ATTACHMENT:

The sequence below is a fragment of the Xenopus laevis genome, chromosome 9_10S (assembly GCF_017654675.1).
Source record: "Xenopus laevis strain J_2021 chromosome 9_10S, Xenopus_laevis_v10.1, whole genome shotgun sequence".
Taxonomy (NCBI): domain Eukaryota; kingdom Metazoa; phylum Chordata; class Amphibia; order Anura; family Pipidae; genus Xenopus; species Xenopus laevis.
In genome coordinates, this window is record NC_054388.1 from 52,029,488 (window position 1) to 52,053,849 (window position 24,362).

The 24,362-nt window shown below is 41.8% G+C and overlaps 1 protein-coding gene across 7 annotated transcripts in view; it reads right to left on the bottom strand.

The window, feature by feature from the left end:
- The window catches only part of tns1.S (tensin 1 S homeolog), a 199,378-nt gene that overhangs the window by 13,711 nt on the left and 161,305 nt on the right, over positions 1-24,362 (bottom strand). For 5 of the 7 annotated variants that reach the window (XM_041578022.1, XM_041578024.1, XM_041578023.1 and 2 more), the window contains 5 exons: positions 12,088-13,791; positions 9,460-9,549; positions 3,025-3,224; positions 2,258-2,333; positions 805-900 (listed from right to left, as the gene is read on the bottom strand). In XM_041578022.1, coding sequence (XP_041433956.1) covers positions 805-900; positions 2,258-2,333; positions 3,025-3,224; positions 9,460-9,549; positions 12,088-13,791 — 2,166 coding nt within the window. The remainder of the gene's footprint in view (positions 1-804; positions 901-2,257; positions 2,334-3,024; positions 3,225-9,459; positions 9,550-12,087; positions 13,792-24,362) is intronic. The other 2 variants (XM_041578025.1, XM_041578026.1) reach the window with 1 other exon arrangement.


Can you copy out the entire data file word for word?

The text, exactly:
The sequence below is a fragment of the Xenopus laevis genome, chromosome 9_10S (assembly GCF_017654675.1).
Source record: "Xenopus laevis strain J_2021 chromosome 9_10S, Xenopus_laevis_v10.1, whole genome shotgun sequence".
Taxonomy (NCBI): domain Eukaryota; kingdom Metazoa; phylum Chordata; class Amphibia; order Anura; family Pipidae; genus Xenopus; species Xenopus laevis.
In genome coordinates, this window is record NC_054388.1 from 52,029,488 (window position 1) to 52,053,849 (window position 24,362).

The 24,362-nt window shown below is 41.8% G+C and overlaps 1 protein-coding gene across 7 annotated transcripts in view; it reads right to left on the bottom strand.

The window, feature by feature from the left end:
- The window catches only part of tns1.S (tensin 1 S homeolog), a 199,378-nt gene that overhangs the window by 13,711 nt on the left and 161,305 nt on the right, over positions 1-24,362 (bottom strand). For 5 of the 7 annotated variants that reach the window (XM_041578022.1, XM_041578024.1, XM_041578023.1 and 2 more), the window contains 5 exons: positions 12,088-13,791; positions 9,460-9,549; positions 3,025-3,224; positions 2,258-2,333; positions 805-900 (listed from right to left, as the gene is read on the bottom strand). In XM_041578022.1, coding sequence (XP_041433956.1) covers positions 805-900; positions 2,258-2,333; positions 3,025-3,224; positions 9,460-9,549; positions 12,088-13,791 — 2,166 coding nt within the window. The remainder of the gene's footprint in view (positions 1-804; positions 901-2,257; positions 2,334-3,024; positions 3,225-9,459; positions 9,550-12,087; positions 13,792-24,362) is intronic. The other 2 variants (XM_041578025.1, XM_041578026.1) reach the window with 1 other exon arrangement.